LPGA never runs out of optimism

By Jason SobelSeptember 16, 2012, 10:22 pm

I've got this friend – let's call him Chipper, since the name fits – who has an uncanny ability to remain eternally optimistic even though nothing ever happens in his life that should warrant actual optimism.

It's always either, 'Yeah, I got dumped, but there are plenty of other fish in the sea!' or 'I was passed over for that promotion, but I don't think I'm management material anyway!' or even 'I couldn't afford my apartment anymore, but moving back in with Mom and Dad should be fun!'

Admit it: You know someone like Chipper, too. Everyone does. Poor guy has never had a glass half-empty. It’s not even half-full. Instead, it’s half-open to all the great opportunities this world has to offer!!! And yes, he’s always a three-exclamation point kind of guy.

Chipper should be sponsored by Timex. Just like the watch company’s old slogan, he takes a lickin' and keeps on tickin'.

What does this have to do with golf? Simple. The LPGA is golf's version of Chipper.

Just look at the last two weeks as perfect examples.

At the Kingsmill Championship, the tour had an opportunity to capitalize on a rabid golf fan base that was jonesing for more drama after witnessing Rory McIlroy’s triumph over a BMW Championship leaderboard that included Tiger Woods, Phil Mickelson and Lee Westwood.

When those fans collectively flipped over to the apparent conclusion of the ladies’ event, they were treated to a playoff duel between two of the game’s best players in Jiyai Shin and Paula Creamer. What they received was a live rendition of Groundhog Day, with the competitors playing the same hole with the same hole location eight different times.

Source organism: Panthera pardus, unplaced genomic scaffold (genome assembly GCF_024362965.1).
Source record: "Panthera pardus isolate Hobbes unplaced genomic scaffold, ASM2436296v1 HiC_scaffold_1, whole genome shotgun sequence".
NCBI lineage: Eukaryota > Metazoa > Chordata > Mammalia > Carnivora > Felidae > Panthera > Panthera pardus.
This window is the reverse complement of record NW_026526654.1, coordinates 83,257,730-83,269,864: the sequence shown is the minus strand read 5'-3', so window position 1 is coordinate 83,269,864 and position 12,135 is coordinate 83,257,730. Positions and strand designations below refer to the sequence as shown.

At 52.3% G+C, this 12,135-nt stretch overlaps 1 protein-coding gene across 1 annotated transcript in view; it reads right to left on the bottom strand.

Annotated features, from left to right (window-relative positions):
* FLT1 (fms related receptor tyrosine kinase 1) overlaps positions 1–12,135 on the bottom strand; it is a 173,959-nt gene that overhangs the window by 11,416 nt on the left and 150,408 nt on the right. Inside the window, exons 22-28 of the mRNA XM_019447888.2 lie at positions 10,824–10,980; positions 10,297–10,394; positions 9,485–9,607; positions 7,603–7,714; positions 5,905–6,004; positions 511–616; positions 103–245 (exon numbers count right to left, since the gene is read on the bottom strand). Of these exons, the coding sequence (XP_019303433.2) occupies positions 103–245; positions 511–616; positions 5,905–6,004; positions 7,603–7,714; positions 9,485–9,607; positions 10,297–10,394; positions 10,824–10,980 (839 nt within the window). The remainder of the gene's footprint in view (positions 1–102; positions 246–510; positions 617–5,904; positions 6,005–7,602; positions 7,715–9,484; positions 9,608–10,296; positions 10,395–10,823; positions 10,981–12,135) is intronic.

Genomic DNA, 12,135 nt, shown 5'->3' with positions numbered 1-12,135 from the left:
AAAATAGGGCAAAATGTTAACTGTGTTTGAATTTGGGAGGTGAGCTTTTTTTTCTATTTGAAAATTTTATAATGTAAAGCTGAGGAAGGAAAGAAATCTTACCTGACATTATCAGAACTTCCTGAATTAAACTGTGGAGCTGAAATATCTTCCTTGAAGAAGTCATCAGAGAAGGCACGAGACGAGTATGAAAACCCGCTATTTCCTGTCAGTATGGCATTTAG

It’s difficult to fault the LPGA for the format. Playoffs aren’t supposed to last that long. It’s easier to fault the tour for the dramedy that occurred at day’s end, with Creamer trying to make a decision, Shin interminably noncommittal and nary an official to make a final ruling.

When they came back the next day, rather than bemoan an untraditional finish the LPGA did its best Chipper impersonation, declaring it a great thing that two of their best had the Monday morning stage all to themselves before Shin prevailed on the ninth extra hole.

This week’s Women’s British Open continued the trend, playing out like an old blues tune. ”If it wasn’t for bad luck, I wouldn’t have no luck at all…”

The spotlight squarely affixed to the year’s final major with the PGA Tour on a bye week, instead the tournament was marred by poor weather and intriguing rulings.

After much of the early wave had already teed off in what was subsequently deemed unplayable conditions on Friday morning, little-known Rule 33-2d was invoked by the Ladies’ Golf Union – though it’s an LPGA co-sanctioned event, it is not run by the tour – which rendered those scores . The rest of the day was washed out, with players returning for the second round on Saturday, then only 50 making the 36-hole cut, with the final 36 holes all contested on Sunday.

It’s almost hard to believe a player named Murphy has been lighting up the leaderboards, considering the LPGA lives at the pedestal of Murphy’s Law: Anything that can go wrong, will go wrong.

Maybe that’s just par for the course in the world’s only sport where the no-doubt-about-it best player in the world retired right in the middle of her prime, giving way to the next no-doubt-about-it best player in the world – only to have her do the exact same thing.

And yet, at Royal Liverpool once again optimism prevailed – and once again, so did Shin, by a whopping nine strokes.

It may not have been the perfect payoff for the women’s game, but domination can win fans and influence people just as much as – if not more so than – a packed leaderboard. (Exhibit 1A and 1B: Tiger Woods at the 1997 Masters and 2000 U.S. Open; Exhibit 2A and 2B: Rory McIlroy at the 2011 U.S. Open and 2012 PGA Championship.) In rainy, blustery and by the end, increasingly dark conditions, Shin finished the marathon week as the lone player under par with nobody else within a smashed 3-wood of her on the scoreboard.

Consider it just another sign that perseverance pays. Not just for Shin, whose two victories in seven days were her first in two years. But for the women’s game as a whole.

Too often left holding a glass half-full and hoping to add to it, that optimism was rewarded when the week was completed. It may not have been according to the blueprint, but going off script is becoming the new normal.